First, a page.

Full course description

Course Date:

Sep 12 - Oct 14, 2016

Duration:

5 weeks

Commitment:

3 hrs/week

Requirement:

None

Course Type:

Instructor-led

Credential:

Badge

Description

Have you ever heard that science, math, and technology are only for boys? Do you love making new things? Or do you simply want to make a difference in the world?

Malala Yousafzai is a Nobel Peace Prize winner, a lover of science, and an advocate for education for all and for girls' STEM education. She has fought and almost died for her cause, and has proven that girls can do anything.

In this course, you'll get to take a look at Malala's story, as told through the film “He Named Me Malala,” and learn how you can follow her example and your own passions to make a difference through science, technology, engineering, mathematics, education, and beyond!

Objectives

Students in this course will:

  • Recognize the need for girls' education, particularly in the STEM fields, by analyzing the current trends in STEM education.
  • Research and identify the significant role of Malala and other great women in the areas of female education and STEM fields.
  • Use reflection and discussion to discover at what level they may or may not relate to Malala’s message about the obstacles girls and women face in the pursuit of education in STEM.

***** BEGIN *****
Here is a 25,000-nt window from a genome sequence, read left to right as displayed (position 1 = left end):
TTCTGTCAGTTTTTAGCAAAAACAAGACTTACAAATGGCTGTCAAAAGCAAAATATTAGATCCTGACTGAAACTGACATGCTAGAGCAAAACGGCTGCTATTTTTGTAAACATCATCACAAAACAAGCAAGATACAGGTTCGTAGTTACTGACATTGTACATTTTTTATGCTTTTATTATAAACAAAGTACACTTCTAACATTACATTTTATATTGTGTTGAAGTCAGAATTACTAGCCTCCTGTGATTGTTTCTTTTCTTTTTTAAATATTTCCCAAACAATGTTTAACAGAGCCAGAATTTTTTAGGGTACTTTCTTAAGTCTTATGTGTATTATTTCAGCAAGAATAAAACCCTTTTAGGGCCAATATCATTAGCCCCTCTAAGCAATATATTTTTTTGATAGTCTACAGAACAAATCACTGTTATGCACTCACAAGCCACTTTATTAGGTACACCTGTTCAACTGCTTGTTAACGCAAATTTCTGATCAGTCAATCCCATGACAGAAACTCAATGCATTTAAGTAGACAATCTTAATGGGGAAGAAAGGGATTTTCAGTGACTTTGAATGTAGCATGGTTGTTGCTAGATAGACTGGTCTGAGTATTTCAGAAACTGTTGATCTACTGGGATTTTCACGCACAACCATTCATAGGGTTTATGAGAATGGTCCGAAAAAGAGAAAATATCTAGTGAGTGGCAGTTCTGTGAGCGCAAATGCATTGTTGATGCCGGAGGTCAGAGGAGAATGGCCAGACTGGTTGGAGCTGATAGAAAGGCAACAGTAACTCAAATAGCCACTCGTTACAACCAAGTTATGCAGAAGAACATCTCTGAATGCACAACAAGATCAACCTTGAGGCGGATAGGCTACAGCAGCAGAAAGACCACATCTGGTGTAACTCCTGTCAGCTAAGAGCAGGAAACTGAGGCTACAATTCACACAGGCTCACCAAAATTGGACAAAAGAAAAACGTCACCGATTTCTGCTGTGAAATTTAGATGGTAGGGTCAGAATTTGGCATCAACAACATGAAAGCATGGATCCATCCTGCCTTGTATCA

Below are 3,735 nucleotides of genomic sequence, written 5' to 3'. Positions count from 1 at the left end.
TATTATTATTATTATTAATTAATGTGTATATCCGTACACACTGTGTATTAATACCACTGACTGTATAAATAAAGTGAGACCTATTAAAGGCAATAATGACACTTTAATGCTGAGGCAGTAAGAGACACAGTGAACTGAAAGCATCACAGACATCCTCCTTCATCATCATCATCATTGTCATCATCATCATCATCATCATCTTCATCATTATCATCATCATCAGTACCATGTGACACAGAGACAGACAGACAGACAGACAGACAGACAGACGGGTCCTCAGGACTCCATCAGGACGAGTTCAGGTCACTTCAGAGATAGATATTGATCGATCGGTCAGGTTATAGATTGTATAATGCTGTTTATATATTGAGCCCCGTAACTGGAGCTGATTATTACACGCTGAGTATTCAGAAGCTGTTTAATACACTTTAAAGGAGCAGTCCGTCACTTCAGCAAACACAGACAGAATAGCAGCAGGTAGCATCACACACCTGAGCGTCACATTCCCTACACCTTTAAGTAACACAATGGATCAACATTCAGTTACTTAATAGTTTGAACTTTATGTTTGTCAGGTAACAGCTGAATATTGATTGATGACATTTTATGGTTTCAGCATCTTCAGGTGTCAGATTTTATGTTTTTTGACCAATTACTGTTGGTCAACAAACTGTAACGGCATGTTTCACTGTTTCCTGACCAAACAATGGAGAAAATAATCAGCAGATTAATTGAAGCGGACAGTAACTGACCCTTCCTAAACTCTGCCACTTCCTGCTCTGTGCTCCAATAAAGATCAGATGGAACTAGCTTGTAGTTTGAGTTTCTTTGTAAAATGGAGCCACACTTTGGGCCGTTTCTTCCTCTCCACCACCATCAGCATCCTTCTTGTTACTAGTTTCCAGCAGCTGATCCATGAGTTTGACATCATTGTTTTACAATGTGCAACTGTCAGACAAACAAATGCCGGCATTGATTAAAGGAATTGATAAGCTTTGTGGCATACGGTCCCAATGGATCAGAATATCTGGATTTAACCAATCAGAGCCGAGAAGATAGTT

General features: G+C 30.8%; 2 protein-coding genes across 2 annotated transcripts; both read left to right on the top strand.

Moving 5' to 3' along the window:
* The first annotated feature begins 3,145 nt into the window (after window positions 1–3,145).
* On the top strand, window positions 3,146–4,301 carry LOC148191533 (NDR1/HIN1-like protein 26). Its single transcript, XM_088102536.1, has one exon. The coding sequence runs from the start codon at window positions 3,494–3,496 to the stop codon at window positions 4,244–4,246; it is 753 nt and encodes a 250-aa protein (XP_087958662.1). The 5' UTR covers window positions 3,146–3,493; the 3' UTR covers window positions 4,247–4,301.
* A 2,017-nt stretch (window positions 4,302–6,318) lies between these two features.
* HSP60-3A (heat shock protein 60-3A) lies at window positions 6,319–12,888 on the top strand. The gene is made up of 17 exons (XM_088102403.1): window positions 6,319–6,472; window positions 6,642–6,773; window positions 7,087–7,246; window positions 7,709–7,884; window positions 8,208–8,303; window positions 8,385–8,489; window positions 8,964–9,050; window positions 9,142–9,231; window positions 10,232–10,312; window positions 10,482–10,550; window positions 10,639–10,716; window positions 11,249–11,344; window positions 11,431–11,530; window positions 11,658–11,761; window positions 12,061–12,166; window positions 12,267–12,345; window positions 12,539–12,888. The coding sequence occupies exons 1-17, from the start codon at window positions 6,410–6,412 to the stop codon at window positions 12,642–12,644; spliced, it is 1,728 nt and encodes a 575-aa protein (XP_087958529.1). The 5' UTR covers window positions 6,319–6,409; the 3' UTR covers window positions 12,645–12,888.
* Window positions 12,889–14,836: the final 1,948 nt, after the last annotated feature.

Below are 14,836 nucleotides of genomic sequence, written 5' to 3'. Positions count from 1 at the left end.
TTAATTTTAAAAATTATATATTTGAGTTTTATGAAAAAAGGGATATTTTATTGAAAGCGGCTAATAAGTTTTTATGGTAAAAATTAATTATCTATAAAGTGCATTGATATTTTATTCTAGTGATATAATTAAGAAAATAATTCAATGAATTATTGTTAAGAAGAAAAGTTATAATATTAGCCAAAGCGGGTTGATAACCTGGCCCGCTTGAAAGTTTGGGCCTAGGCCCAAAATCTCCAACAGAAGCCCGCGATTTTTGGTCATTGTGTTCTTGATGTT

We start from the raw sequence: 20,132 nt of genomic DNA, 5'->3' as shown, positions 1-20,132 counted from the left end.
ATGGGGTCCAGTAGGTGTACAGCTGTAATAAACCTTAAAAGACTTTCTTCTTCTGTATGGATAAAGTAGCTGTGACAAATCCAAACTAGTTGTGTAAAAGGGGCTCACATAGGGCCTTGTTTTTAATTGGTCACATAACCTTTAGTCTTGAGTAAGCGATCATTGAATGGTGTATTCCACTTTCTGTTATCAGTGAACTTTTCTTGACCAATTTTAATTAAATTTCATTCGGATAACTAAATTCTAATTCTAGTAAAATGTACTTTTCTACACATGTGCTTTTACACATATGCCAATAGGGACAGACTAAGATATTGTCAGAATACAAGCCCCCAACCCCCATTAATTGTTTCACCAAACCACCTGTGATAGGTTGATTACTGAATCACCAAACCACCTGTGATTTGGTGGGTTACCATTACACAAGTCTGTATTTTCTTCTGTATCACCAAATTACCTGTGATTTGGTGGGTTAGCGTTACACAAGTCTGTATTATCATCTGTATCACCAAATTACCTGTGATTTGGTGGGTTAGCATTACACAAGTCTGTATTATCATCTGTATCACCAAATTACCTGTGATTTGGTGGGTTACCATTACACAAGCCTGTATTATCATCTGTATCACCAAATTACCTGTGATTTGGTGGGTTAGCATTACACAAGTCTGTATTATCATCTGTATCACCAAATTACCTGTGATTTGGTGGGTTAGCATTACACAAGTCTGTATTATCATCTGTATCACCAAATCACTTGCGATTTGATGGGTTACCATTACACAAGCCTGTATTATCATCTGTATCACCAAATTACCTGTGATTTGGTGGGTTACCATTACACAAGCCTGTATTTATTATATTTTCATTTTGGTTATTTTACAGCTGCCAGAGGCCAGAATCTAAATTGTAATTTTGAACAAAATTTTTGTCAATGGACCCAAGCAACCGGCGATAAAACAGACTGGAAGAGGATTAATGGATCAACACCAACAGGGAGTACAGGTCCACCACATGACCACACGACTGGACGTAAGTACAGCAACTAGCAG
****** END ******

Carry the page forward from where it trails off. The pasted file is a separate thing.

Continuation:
• Share their own voices and contributions with their learning community by creating and sharing a project of their own design based on what they learned in the course.


light bulbTo see more STEM related courses for young learners, parents, and teachers visit the STEM Catalog.

Course Instructor

Eileen Mattingly

Eileen Mattingly

Instructor

Eileen Mattingly has been a classroom teacher in the Philippines, Massachusetts, New York, and Maryland for over 30 years. She has a B.A. in International Studies from Georgetown University, and MA degrees from St. John’s University and Johns Hopkins University. She is strongly committed to using interdisciplinary cross-cultural curriculum to help students understand and appreciate people from other cultures.